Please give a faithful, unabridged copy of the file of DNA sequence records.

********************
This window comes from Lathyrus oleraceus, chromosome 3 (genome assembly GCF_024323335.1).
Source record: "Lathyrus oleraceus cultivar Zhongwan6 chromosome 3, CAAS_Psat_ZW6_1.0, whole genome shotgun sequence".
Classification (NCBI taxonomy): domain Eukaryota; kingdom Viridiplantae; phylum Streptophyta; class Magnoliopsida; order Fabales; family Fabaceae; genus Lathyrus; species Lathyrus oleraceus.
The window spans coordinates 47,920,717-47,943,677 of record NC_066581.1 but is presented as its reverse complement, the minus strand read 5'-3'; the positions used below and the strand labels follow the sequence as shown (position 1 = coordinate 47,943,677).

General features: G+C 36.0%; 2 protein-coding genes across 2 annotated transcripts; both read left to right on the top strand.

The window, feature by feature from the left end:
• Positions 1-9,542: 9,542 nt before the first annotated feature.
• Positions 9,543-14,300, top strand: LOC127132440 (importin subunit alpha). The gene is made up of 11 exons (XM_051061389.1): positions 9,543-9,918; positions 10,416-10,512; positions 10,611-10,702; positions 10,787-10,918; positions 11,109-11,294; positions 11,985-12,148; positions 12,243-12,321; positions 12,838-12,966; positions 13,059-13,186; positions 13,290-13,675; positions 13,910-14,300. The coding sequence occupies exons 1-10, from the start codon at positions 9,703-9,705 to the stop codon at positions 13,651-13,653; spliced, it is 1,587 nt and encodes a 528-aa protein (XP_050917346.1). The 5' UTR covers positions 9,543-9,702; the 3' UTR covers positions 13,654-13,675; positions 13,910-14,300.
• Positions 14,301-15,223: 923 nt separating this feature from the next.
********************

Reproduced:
This window comes from Lathyrus oleraceus, chromosome 3 (genome assembly GCF_024323335.1).
Source record: "Lathyrus oleraceus cultivar Zhongwan6 chromosome 3, CAAS_Psat_ZW6_1.0, whole genome shotgun sequence".
Classification (NCBI taxonomy): domain Eukaryota; kingdom Viridiplantae; phylum Streptophyta; class Magnoliopsida; order Fabales; family Fabaceae; genus Lathyrus; species Lathyrus oleraceus.
The window spans coordinates 47,920,717-47,943,677 of record NC_066581.1 but is presented as its reverse complement, the minus strand read 5'-3'; the positions used below and the strand labels follow the sequence as shown (position 1 = coordinate 47,943,677).

General features: G+C 36.0%; 2 protein-coding genes across 2 annotated transcripts; both read left to right on the top strand.

The window, feature by feature from the left end:
• Positions 1-9,542: 9,542 nt before the first annotated feature.
• Positions 9,543-14,300, top strand: LOC127132440 (importin subunit alpha). The gene is made up of 11 exons (XM_051061389.1): positions 9,543-9,918; positions 10,416-10,512; positions 10,611-10,702; positions 10,787-10,918; positions 11,109-11,294; positions 11,985-12,148; positions 12,243-12,321; positions 12,838-12,966; positions 13,059-13,186; positions 13,290-13,675; positions 13,910-14,300. The coding sequence occupies exons 1-10, from the start codon at positions 9,703-9,705 to the stop codon at positions 13,651-13,653; spliced, it is 1,587 nt and encodes a 528-aa protein (XP_050917346.1). The 5' UTR covers positions 9,543-9,702; the 3' UTR covers positions 13,654-13,675; positions 13,910-14,300.
• Positions 14,301-15,223: 923 nt separating this feature from the next.